The President of the Better Business Bureau Steve Bernas is stopped by ABC7 to share how to spot fake merchandise, and discuss what's being done to stop counterfeiting practices.
An in-depth investigative study by Better Business Bureau (BBB) finds that fraudulent consumer goods are ubiquitous, difficult to tell apart from the legitimate products they are counterfeiting, and stem from a large network of organized criminals and credit card processing mechanisms that are willing to support them.
The report recommends:
- BBB urges the credit card payment processors to engage their full efforts in combating those that provide merchant accounts to sellers of counterfeit goods.
- U.S. consumers would benefit from a program to help counterfeit victims with chargebacks like the one operated in Canada by the Canadian Anti-Fraud Centre (CAFC). Such a program could help identify fraudulent credit card merchant accounts, bogus websites, and possibly locations from which such goods are being shipped.
- Law enforcement agencies could make better use of complaint information obtained by BBB, the FTC, and IC3.
- More study and investigation is needed for websites in China that deliver nothing or where goods are sold deceptively - even if there is no trademark or copyright involved.
- BBB recommends consumers check the reputation of the seller before making payment at bbb.org and contact the manufacturer for a listing of authorized sellers.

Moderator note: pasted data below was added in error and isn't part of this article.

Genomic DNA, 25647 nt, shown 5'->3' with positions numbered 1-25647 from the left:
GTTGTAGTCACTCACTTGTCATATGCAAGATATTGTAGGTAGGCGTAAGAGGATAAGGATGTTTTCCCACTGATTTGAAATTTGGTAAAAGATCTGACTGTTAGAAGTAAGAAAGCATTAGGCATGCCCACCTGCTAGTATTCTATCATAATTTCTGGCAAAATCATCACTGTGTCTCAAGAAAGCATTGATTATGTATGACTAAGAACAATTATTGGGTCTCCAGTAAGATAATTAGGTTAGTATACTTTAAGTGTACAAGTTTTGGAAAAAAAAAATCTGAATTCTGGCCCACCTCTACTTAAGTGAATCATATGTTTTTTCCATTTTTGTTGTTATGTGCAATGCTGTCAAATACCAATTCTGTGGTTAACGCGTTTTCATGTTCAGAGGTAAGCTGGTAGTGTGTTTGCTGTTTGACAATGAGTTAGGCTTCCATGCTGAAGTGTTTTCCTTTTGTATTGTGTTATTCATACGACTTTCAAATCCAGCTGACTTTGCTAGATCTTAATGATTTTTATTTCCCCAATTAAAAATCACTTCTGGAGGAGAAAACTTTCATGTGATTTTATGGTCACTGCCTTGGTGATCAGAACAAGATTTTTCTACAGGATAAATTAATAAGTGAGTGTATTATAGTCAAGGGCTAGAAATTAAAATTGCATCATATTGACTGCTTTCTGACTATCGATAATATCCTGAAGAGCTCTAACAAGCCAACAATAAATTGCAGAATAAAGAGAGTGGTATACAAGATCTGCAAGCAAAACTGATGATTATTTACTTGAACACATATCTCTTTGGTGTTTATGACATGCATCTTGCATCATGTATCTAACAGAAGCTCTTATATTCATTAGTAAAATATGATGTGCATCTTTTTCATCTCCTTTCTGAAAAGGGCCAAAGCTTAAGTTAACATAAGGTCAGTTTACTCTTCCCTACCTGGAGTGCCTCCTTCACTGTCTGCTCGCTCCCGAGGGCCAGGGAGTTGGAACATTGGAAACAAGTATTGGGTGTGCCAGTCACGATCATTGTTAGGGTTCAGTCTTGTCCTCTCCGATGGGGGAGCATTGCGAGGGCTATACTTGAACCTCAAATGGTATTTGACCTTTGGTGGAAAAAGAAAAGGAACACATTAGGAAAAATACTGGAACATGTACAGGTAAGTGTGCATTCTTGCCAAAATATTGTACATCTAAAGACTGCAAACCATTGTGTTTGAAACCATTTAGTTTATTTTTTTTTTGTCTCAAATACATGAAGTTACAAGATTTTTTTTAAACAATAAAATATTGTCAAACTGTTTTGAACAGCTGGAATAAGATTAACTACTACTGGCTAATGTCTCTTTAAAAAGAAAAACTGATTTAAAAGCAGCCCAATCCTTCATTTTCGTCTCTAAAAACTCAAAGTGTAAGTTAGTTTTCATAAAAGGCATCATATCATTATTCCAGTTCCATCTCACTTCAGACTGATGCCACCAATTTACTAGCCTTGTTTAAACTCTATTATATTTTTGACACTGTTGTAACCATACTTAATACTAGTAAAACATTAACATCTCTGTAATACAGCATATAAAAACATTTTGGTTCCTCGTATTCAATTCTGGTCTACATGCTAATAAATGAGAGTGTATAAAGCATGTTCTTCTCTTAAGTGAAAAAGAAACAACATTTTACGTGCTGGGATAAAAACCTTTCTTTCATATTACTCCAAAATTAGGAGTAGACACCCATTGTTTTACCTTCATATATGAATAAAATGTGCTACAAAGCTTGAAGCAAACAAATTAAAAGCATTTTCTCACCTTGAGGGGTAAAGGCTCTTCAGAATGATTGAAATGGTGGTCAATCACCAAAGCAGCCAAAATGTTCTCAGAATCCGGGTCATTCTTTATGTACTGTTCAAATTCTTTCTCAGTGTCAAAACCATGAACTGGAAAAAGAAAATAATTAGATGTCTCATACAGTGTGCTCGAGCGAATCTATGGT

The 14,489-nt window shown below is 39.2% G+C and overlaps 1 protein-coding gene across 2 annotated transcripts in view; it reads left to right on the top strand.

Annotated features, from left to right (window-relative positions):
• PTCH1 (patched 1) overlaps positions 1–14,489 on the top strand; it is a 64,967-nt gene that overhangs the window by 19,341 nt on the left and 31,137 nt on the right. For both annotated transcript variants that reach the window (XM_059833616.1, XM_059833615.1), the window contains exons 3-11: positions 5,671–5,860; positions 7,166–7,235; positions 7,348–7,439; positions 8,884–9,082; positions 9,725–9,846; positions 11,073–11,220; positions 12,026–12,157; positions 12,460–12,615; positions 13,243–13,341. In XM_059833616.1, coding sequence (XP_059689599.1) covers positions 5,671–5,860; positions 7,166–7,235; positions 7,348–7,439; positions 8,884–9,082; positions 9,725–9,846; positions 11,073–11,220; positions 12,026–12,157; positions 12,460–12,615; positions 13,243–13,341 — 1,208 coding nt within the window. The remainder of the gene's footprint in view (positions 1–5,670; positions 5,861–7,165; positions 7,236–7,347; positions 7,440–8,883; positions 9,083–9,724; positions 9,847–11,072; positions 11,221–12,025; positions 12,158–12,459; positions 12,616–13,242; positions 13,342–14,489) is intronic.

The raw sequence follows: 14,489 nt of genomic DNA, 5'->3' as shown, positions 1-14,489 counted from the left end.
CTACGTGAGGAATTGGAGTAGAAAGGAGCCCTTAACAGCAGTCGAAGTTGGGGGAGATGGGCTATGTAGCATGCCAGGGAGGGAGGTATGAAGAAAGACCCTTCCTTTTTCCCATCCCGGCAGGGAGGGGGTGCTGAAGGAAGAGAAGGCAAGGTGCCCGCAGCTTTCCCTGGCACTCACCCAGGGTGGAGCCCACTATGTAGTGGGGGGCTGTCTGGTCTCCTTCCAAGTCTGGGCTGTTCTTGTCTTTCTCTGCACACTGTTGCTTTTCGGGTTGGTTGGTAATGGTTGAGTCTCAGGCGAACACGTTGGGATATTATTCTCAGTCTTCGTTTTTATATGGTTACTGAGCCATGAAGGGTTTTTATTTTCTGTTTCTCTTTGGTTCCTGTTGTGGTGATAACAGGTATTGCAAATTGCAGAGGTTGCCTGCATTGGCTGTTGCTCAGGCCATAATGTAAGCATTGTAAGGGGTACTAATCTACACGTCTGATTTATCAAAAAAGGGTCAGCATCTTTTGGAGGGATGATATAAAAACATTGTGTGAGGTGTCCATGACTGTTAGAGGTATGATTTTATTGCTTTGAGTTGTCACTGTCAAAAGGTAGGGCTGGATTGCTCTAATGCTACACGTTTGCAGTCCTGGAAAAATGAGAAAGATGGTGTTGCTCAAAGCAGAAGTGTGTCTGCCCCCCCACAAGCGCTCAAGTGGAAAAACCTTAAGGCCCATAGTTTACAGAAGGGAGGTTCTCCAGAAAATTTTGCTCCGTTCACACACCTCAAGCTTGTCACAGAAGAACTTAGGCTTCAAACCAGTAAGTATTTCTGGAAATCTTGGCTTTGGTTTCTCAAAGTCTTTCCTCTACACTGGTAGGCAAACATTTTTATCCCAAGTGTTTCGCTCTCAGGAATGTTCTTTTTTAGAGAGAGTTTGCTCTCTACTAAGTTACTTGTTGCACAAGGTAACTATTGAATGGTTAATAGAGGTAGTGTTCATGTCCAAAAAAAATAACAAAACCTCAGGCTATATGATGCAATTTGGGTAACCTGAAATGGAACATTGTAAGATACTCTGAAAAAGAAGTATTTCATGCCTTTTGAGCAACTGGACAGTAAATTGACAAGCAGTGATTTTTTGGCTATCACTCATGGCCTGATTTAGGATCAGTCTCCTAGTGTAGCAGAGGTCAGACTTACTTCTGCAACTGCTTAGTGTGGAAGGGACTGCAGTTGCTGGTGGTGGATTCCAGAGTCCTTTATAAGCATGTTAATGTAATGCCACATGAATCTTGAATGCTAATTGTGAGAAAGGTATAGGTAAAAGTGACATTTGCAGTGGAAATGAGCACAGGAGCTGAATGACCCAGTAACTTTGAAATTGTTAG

What to do if you believe you have unwittingly purchased counterfeit goods:
- Ask for a refund. Victims who don't receive anything when buying online with their credit card, or who receive goods that are counterfeit or not as described, should call the customer service number on the back of their card and request a refund. The report goes into great detail about the process of obtaining a refund and the remedies available to victims.
- Report counterfeit goods. Contact one or more of the following:
National Intellectual Property Rights Coordination Center: U.S. Immigration and Customs Enforcement (ICE) asks victims of counterfeit goods to file a complaint with the IPR Center here.
Better Business Bureau: Victims can file complaints at bbb.org about online sellers that claim to be in the U.S. or Canada. BBB tries to resolve complaints and may help in getting a refund. There is no cost for this service. BBB also looks for and reports patterns of complaints. Consumers can report scams to BBB Scam Tracker.
Online markets: Victims can complain directly to eBay, Amazon, Facebook and Instagram or other online marketplaces. In addition, Amazon has an "A-Z guarantee" for goods sold by third parties on their site; victims who have purchased counterfeit items from a third-party seller can seek a refund here.
Internet Fraud Complaint Center (IC3): The FBI takes complaints about counterfeit goods. Complain here.
Federal Trade Commission: You can complain to the FTC by calling 877/FTC-Help or file a complaint online.
BBB is a nonprofit, business-supported organization that sets and upholds high standards for fair and honest business behavior. BBB services to consumers are free of charge. BBB provides objective advice, free BBB Business Profiles on more than 5.3 million companies, 11,000 charity reviews, dispute resolution services, alerts and educational information on topics affecting marketplace trust. Please visit bbb.org for more information.